Players: 2 or more
Ages: 7 and up
Math Ideas: Multiplication, area, addition
Questions to Ask:
What do you hope to roll?
What strategies could we use to find out how many squares you shaded in?
Can you come up with a set of rolls that would perfectly cover up the 100 squares?
It's not often that I find a game that I find a game that is easy to teach, free, and beloved by both my 6-year-old son and my 8th grade students.
This game is perfectly suited for a 2nd or 3rd grader who is beginning to learn about multiplication, but it's accessible for younger kids and strategically fun for older ones as well.
I found How Close to 100? through Jo Boaler's helpful site YouCubed, which has a lot of multi-age math tasks and games.
How to Play
I prefer the variation where each player gets their own worksheet with a 10x10 grid.
Players take turns rolling two dice. Once they roll, they must fill in a rectangle whose dimensions match the dice. So if you roll a 2 and a 5, you must shade in a 2x5 rectangle on your paper.
Once you shade in your rectangle, you write the multiplication fact at the bottom of the page. Players alternate turns until someone rolls a set of numbers that they are unable to draw. That player is out, and play continues until all players are out. The player who shaded in the most squares out of 100 is the winner!
Where's the Math?
How Close to 100? is a multiplication game, but what makes it better than the dozens of other multiplication games that you can find or buy for your iPhone?
Unlike other multiplication-based games, How Close to 100 embeds a visual model of multiplication into the game, which makes it a great way to help kids who are still developing their understanding of multiplication.
Your child may not remember off the top of their head what 4*6 is, but they can shade in four rows of six squares. While they do so, they can count by 4s, count by 6s, or even count each square individually. But over time and repeated practice, they'll get sick of those old, inefficient methods and begin trying to create more efficient strategies.
Eventually, of course, the goal is to build true fluency with multiplication. But it's nice to have the scaffold of a rectangular array to help structure their thinking. And believe me, understanding the area model continues to be a deeply important math skill in middle school and beyond.
Additionally, the end of the game provides a great chance to talk about addition and subtraction, as you try to figure out who won the game! I'll explain more below.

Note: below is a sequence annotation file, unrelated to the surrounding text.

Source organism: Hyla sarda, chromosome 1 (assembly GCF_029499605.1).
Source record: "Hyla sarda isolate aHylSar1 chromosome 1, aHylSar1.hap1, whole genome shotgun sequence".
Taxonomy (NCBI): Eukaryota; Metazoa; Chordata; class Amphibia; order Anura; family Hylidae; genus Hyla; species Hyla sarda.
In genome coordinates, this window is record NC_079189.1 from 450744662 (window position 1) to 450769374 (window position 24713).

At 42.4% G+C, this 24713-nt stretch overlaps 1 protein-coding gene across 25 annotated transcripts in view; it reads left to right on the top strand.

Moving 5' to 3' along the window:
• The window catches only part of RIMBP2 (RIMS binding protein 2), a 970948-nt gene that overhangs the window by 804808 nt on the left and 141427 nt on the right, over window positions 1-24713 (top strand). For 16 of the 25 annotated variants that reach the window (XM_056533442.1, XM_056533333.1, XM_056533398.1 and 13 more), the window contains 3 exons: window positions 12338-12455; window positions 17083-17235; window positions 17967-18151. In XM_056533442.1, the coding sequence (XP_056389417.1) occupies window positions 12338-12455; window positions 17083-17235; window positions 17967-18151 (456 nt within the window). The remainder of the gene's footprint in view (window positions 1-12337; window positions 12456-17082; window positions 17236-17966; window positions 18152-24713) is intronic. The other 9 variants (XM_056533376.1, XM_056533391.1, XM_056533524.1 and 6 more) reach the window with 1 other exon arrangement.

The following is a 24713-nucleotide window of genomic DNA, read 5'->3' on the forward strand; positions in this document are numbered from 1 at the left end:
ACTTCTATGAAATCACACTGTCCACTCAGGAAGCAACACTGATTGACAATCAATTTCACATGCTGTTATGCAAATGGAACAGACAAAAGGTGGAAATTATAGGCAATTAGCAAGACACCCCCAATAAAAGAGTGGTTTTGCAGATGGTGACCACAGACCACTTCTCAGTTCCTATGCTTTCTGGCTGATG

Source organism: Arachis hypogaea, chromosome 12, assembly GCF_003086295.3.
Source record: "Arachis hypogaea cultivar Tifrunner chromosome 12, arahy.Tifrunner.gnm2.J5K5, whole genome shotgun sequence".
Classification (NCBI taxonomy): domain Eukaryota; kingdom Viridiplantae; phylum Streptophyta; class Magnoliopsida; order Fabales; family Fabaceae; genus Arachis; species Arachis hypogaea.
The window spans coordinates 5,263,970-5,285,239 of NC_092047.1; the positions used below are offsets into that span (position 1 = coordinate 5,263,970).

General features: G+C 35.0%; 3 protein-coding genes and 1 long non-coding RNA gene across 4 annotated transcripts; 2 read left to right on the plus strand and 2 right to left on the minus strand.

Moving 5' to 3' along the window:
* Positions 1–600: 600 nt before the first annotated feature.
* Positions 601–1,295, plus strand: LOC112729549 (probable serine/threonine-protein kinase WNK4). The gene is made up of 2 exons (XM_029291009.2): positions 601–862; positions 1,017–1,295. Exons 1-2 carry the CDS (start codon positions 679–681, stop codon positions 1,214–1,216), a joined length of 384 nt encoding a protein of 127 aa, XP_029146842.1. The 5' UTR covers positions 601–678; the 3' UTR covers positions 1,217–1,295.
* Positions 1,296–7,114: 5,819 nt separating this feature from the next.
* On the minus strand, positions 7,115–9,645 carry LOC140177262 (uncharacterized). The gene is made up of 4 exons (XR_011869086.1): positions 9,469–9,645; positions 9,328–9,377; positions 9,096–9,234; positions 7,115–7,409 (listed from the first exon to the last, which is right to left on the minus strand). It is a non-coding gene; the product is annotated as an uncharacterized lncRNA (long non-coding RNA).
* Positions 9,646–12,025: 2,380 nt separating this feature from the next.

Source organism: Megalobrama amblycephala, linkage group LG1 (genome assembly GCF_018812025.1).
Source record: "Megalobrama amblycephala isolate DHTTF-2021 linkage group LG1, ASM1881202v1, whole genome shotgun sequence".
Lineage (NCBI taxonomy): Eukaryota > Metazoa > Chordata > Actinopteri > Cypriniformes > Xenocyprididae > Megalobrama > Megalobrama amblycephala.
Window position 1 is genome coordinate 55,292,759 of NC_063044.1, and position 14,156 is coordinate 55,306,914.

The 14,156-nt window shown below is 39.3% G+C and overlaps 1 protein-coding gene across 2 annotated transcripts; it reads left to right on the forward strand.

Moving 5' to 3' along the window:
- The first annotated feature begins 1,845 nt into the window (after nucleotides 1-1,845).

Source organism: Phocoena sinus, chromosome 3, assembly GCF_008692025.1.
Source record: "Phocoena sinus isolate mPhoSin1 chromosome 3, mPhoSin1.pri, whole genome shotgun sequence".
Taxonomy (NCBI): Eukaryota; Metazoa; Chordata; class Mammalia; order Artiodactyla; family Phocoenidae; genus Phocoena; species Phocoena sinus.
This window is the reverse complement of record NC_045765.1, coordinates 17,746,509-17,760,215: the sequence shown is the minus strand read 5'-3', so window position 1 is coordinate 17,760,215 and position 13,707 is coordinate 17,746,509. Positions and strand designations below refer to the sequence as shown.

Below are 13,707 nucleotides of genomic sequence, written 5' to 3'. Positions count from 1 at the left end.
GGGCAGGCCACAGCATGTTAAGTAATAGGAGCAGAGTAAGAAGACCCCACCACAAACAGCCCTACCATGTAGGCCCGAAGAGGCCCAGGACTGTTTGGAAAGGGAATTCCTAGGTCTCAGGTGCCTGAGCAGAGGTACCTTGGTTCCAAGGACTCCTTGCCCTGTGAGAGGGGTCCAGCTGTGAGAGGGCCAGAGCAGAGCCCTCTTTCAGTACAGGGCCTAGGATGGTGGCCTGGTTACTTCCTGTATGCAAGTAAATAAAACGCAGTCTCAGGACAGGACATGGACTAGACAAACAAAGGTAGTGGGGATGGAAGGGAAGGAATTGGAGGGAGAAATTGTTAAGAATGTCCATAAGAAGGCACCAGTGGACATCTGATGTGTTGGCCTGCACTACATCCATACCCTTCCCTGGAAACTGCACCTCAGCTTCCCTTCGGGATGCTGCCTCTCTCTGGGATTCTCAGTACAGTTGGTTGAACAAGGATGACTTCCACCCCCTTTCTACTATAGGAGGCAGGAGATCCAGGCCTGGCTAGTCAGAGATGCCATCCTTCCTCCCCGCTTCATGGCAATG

Questions to Ask
When I played with my son, I didn't expect him to know his multiplication facts. I was interested in seeing how he thought about placing the rectangles strategically. He's not old enough to be expected to know multiplication. If he gets the idea of "four rows of six," I'm happy for him to count them by ones.
So I mostly stuck with my old favorite question, "What do you hope to roll?" This question got him thinking about the sorts of rectangles he'd like to shade in, and what numbers he'd have to roll in order to get those rectangles.
(Interestingly, my son would shout out the sum of the dice whenever he rolled them. He'd roll a 4 and a 3, shouting "Seven!" immediately. I'd have to remind him consistently that the dice weren't meant to be added in this game. I guess that's what happens when your dad play-tests every game known to man with you...)
At the end of the game, you need to figure out who won! Ask your child "How many squares did you shade in?" Your child has two choices: First, she can add up all the areas of the rectangles to find the total squares she's shaded. This is a great chance to talk about multi-digit addition and finding friendly numbers (numbers that are easy to add such as 12 and 8).
Alternately, she could count up the number of squares that are unshaded and subtract that amount from 100. Maybe you should use both methods! Use one method to check the other. If there's a discrepancy, try to find where you made your error. If your child can find and fix their own mistake, they are far more likely to learn from that experience.
Lastly, I always like to look for ways to find a puzzle within the structure of a game. Ask your child "Can you come up with a set of rolls that will perfectly cover up the 100 squares?"
If they find one, ask them to look for another! Maybe you could set a goal: eight rolls. They have to find a perfect way to fill in the entire board with just this eight rolls.
Or maybe they have to find a set of rolls that fills the board, with no repeated rectangles! Is that even possible? Try to find out!
These extensions are what bring the joy of How Close to 100? out in kids who are much older than the typical 3rd grader, as well as kids who are so young they don't even know the term "multiplication" yet. I highly recommend you print out a couple of copies of the worksheet and try this one out at home.